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Rediff.com  » Getahead » Whoa! This 75-yr-old mami has a cooking app to her name

Whoa! This 75-yr-old mami has a cooking app to her name

Last updated on: July 28, 2014 17:31 IST

Whoa! This 75-yr-old mami has a cooking app to her name

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Shobha Warrier

"I want to preserve all the traditional recipes as people are more interested in Italian and Mexican cuisine these days. I do not want the next generation to forget great dishes that are part of our traditional cuisine."

"People think Chitvish (short for Chitra Vishwanathan) is a flashy, smart lady, but no, there is nothing extraordinary about what I do. I am a housewife like any other; I just happen to be interested in technology."

"My entry into the world of the Internet began when I told a lady from Nigeria how to make veppila katti (a spicy chutney powder)."

Meet Chitra Vishwanathan, 75, who talks about her inspiring, self-motivated journey from a home-maker to a culinary expert.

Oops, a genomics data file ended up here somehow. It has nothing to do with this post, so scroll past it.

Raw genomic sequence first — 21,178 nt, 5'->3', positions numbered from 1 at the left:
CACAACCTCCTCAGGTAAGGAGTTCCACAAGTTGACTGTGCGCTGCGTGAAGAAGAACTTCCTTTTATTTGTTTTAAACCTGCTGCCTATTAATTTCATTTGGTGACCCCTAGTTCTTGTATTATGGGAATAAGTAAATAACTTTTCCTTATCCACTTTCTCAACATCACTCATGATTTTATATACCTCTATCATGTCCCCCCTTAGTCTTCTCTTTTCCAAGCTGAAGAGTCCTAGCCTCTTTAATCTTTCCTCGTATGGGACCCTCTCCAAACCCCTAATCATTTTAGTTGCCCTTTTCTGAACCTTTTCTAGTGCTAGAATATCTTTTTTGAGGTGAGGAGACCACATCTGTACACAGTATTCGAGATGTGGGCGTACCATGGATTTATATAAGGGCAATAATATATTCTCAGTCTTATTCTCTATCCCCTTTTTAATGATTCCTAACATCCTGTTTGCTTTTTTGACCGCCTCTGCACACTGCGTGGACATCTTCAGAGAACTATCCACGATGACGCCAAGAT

You don't expect a 75-year-old mami (auntie) to be so tech savvy as to use her iPad to make her points, shoot pictures on her mobile phone when she goes for a walk on the beach, or talk about storing her stuff on the cloud as her hard disk kept failing.

But Chitra Viswanathan is not any 75-year-old mami.

She's Chitvish, columnist and head of the cookery section of a website, and a well-known food blogger who shares her recipes and culinary expertise on the Internet.

She vehemently denies she is different. "I am just a matronly, grey-haired Mylapore mami who is passionate about cooking.

"People think Chitvish is a flashy, smart lady, but no, there is nothing extraordinary about what I do. I am a housewife like any other, I just happen to be interested in technology. Yeah, I guess my hobby is different."

She may be modest about it, but there aren't many mamis who are active on Facebook, who upload pictures of their cooking experiments on the Internet, and have mobile apps named after them.